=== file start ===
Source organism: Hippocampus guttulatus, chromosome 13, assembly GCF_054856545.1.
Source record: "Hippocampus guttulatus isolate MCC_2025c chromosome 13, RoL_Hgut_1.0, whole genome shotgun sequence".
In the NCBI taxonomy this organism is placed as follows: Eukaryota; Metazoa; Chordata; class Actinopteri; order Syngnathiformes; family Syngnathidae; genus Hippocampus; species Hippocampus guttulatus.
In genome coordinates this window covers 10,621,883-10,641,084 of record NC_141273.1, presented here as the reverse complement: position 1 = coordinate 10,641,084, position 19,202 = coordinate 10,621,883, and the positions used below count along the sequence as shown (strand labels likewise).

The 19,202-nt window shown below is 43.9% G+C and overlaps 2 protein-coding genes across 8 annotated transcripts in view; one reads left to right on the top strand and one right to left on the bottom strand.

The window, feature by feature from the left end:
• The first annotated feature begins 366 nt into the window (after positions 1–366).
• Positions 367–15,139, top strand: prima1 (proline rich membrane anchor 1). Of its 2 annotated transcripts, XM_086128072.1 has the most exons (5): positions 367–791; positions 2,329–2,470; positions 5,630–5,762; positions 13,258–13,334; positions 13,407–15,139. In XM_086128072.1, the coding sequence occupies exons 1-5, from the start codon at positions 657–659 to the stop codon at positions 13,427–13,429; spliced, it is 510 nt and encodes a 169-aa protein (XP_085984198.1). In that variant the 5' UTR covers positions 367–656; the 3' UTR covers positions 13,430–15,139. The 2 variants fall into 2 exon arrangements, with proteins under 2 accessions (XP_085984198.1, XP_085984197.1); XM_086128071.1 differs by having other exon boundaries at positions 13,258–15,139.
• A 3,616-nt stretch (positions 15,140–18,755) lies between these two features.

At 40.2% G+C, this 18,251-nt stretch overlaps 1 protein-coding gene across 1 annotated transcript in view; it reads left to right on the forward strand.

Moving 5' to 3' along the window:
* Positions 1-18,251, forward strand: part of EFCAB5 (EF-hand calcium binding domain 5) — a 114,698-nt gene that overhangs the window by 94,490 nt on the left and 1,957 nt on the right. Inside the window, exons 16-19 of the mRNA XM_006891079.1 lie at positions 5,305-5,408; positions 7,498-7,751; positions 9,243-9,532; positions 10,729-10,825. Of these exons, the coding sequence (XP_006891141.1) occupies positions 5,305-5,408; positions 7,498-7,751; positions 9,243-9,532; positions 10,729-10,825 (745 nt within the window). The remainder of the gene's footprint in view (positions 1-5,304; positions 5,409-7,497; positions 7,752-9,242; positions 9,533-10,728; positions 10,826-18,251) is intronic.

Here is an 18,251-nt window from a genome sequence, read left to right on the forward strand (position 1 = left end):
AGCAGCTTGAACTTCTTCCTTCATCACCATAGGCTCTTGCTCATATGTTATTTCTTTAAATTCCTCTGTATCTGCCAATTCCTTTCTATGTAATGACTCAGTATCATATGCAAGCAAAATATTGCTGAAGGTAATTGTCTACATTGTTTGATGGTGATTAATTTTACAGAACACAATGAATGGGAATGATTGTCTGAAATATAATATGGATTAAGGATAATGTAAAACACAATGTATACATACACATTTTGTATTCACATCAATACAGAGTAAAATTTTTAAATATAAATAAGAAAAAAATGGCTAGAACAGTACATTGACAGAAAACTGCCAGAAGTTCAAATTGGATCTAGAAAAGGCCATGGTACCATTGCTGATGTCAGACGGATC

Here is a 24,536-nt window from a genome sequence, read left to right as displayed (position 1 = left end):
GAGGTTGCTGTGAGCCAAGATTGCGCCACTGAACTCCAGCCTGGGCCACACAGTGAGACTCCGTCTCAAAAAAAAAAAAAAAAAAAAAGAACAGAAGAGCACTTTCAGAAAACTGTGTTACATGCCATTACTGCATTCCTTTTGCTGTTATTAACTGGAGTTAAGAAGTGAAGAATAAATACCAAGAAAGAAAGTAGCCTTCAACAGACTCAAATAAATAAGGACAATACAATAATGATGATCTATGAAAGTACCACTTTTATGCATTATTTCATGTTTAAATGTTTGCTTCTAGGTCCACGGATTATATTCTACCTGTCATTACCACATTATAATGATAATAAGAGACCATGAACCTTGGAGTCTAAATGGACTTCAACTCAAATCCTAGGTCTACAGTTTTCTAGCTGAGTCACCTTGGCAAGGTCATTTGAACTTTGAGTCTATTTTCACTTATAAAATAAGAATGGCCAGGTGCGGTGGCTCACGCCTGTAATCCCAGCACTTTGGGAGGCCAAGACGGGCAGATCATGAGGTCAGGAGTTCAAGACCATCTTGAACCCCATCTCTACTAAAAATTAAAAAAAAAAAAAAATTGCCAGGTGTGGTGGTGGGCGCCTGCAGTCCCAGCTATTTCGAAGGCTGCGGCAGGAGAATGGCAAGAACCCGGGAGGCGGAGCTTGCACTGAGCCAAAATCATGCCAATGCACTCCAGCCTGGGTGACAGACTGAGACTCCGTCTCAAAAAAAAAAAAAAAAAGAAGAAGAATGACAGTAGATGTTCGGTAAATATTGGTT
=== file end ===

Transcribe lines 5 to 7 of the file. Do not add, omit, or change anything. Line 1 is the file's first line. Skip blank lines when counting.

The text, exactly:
The 19,202-nt window shown below is 43.9% G+C and overlaps 2 protein-coding genes across 8 annotated transcripts in view; one reads left to right on the top strand and one right to left on the bottom strand.

The window, feature by feature from the left end:
• The first annotated feature begins 366 nt into the window (after positions 1–366).